Residents in Monroe’s Criswell Road and Vine Street area raise concerns over sewage seepage

Residents say under heavy rains overflow from sewer lines runs into the creek

MONROE, GA (Feb. 1, 2024) Since a development has been under construction in the Vine Street area of Monroe, Criswell Road residents downstream from the adjoining creek have had to contend with excessive flooding during the raining season. But it is the sewage that they believe comes along with the overflow from city sewage lines in the Vine Street area that has them concerned about the potential health risk to the community. Jonathan Ordway, who has a farm in the area alongside the creek, said he believes that the community should be made aware of the concerns.

Heavy rains in January 2024 cause flooding in the Vines Street/Criswell Road area. Contributed photo

“We don’t know how long the sewer overflows have gone on, I only went searching last week looking for answers as to why our property was flooding and stumbled across the sewage,” Ordway said. “We have been experiencing major floods on our farm now for non-major rain events for over a year with catastrophic flooding on major rain events. David Carrell, who has had his water buffalo on our property for years and years, said he has never seen the flooding so bad as it has gotten. We had water buffalo floating over fences earlier this year and they got to run down Criswell for a bit. Fortunately I can get our cows into a higher pasture but I still have to fix fences from floods regularly now that have withstood 25 years with no problems. Our neighbor, Dallas, is the one who really prompted me and got me motivated to take action as in all the years they have lived next door, they have never seen the creeks flood like they have been.”

Ordway said he had initially reported the situation to employees at the City of Monroe with little response. He said they had told him that it was an abandoned line and therefore could not contain sewage.

Monroe City Administrator Logan Propes looked into the problem and initially believed it to be that this is one of the city’s sewer main lines in the Vine St vicinity, noting the problem was a temporary one due to the persistent heavy rains and did not have anything to do with the new Vines of Monroe development up the road. After consulting with staff, however, he confirmed that it was in fact an abandoned line, but reiterated that it therefore would not contain sewage.

“Upon further investigation that one manhole was indeed an abandoned line which is near a functional line so it was only full of storm water. No known sanitary sewer spillage,” Propes said.

But Ordway’s said his major concern was that under heavy rains, it did indeed have sewage seeping out and running into the creek. He said his concern was for the health of the community, especially since hearing that his daughter and her babysitter had been playing alongside the creek. He said sewage and toilet paper was clearly visible coming out of the manhole with the flood water. He has since got confirmation that the overflow does contain sewage. He said he got the confirmation after contacting the EPD.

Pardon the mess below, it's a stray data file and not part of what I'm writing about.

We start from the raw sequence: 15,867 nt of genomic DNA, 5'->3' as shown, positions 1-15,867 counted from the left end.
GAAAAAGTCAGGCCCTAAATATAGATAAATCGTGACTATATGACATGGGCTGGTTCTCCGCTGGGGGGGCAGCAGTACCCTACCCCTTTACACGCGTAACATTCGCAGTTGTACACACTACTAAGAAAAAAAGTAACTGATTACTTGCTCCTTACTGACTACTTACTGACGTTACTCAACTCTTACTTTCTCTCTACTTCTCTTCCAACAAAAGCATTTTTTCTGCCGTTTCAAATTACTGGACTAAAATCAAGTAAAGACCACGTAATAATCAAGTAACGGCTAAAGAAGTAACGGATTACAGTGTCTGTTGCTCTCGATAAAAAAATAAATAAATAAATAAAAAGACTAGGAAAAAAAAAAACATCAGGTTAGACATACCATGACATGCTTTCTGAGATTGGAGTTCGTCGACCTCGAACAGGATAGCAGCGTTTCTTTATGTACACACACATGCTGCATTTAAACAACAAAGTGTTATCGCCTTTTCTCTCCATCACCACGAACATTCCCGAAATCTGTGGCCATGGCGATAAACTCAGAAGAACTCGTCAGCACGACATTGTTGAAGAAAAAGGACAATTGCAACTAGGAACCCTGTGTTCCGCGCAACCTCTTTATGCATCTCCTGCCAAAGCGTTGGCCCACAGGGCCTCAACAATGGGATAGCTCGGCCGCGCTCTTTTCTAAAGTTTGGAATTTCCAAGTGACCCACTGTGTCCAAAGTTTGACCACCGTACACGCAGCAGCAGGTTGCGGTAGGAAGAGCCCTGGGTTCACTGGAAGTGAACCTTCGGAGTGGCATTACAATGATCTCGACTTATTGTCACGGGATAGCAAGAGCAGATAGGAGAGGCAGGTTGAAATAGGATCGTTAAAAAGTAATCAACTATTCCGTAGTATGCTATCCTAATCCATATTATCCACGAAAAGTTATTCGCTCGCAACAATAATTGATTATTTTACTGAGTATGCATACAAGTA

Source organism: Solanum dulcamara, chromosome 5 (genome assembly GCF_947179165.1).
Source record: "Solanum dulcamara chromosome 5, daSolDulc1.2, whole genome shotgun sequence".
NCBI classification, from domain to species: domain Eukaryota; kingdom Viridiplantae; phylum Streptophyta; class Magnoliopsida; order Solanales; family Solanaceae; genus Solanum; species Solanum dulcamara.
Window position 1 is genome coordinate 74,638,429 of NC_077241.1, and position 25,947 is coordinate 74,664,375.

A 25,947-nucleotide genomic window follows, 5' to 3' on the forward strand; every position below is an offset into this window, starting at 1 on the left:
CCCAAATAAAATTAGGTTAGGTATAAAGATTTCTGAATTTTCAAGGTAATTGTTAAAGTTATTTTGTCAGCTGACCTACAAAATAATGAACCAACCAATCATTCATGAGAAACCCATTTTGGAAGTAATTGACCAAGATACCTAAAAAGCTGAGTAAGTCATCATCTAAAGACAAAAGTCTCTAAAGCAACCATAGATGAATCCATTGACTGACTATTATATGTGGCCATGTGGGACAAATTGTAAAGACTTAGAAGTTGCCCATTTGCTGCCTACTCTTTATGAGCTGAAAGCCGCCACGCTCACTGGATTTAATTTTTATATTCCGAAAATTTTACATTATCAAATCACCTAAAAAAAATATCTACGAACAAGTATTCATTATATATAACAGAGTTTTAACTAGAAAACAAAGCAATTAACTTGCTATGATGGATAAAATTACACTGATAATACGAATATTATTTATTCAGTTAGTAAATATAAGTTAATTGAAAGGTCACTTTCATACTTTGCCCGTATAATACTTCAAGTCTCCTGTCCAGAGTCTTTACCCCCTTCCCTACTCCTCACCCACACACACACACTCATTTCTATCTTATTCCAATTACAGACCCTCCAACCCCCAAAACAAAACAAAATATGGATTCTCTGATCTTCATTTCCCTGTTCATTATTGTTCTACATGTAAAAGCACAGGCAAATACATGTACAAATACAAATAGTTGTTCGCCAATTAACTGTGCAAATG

Toilet paper and sewage from a Vine Street manhole during recent heavy rains. Contributed photo

“The EPD has confirmed with me that it is sewage. They also confirmed that the cause is likely from water overflowing from the development into the sewer. Taylor Nalewaik at the EPD can confirm this,” Ordway said. “The city initially blew me off and said that those lines were abandoned as well and told me this was just the way it is going to be when it rains from here on out. I just wasn’t willing to let it go, we’ve got to save my family’s farm. We left our small farm in Gwinnett to get away from this kind of nonsense and it’s obviously here too.”

However, Ordway said Propes has since got back to him and it seems that the City is indeed now taking the matter seriously. Tuesday this week, Propes had met with the City’s sewer team and confirmed to Ordway that they had walked the entire leg of the sewer line that feeds the line in the area.

“They made field notes of how many manholes need to be raised to help prevent any future issues due to persistent flooding and/or surcharging. They were also able to determine a potential cause of the flooding stemming from a storm pipe on the County side that was blocked up,” Propes said in an email to Ordway, adding, “Additionally, the Code office has notified the Vines of Monroe subdivision developer of potential deficiencies on their site that need to be remediated ASAP. The Sewer team is also completing a detailed report for EPD.”

Propes has given Ordway his assurances that the City is not taking the situation lightly and is doing everything possible to prevent any future sewer discharging. Propes told Ordway the City is also working with the County to keep storm pipes and culverts clear so the infrastructure can better handle future heavy rains.

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